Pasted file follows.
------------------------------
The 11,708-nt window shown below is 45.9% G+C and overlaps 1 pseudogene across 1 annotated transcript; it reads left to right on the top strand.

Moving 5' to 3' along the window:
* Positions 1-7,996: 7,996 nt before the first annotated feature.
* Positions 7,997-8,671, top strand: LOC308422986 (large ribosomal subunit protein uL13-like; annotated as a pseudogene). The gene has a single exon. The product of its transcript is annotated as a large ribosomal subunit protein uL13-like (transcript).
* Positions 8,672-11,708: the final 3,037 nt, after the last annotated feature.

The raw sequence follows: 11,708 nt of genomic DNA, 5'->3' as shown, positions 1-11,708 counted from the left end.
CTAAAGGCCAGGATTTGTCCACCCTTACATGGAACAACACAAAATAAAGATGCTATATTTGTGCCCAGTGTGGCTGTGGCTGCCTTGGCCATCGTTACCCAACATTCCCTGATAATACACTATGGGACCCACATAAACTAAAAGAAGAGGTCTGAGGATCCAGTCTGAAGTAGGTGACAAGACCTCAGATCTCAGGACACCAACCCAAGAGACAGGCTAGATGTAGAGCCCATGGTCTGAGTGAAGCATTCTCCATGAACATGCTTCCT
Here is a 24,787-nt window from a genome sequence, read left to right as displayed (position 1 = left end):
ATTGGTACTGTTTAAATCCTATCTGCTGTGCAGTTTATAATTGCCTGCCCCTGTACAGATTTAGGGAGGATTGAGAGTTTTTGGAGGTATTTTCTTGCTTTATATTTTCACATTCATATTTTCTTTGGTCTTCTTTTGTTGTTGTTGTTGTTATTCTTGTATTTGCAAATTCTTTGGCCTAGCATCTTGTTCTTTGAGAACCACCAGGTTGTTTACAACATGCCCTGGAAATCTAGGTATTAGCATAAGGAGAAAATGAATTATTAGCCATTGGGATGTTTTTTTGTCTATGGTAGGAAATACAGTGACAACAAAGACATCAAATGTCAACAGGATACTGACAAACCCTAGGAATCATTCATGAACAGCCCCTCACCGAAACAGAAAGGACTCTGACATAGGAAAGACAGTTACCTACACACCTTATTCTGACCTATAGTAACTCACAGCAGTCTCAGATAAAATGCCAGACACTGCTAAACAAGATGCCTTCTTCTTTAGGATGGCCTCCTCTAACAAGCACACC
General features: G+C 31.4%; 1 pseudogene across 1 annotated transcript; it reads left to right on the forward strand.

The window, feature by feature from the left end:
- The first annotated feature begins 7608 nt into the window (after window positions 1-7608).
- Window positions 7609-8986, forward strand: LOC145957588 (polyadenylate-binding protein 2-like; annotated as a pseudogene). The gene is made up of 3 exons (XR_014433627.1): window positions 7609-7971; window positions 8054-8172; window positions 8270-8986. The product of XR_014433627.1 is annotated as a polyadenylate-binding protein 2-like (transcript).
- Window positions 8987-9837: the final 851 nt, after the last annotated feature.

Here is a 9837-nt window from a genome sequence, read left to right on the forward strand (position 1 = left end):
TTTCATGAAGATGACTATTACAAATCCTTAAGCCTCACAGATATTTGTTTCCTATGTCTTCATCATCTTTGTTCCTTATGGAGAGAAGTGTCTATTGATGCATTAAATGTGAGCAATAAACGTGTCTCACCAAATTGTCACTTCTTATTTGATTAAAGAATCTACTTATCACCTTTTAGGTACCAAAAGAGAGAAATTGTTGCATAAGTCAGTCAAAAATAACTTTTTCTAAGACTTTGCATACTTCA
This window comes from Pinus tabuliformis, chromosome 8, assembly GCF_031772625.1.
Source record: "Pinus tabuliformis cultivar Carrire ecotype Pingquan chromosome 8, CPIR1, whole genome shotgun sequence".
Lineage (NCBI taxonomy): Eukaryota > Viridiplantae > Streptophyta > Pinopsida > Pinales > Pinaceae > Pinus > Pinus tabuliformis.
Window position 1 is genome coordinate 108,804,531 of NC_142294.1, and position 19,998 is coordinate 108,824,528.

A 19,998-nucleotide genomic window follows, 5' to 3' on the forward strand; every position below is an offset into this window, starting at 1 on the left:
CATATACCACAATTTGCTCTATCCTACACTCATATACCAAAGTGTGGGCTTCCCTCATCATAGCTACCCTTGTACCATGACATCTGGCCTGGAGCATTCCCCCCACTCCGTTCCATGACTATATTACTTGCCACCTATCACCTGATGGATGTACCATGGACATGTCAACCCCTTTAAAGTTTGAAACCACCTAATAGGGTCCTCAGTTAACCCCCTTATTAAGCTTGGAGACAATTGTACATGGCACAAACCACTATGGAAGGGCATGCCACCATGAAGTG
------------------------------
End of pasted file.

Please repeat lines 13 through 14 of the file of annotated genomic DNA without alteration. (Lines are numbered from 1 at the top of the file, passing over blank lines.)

- Window positions 7609-8986, forward strand: LOC145957588 (polyadenylate-binding protein 2-like; annotated as a pseudogene). The gene is made up of 3 exons (XR_014433627.1): window positions 7609-7971; window positions 8054-8172; window positions 8270-8986. The product of XR_014433627.1 is annotated as a polyadenylate-binding protein 2-like (transcript).
- Window positions 8987-9837: the final 851 nt, after the last annotated feature.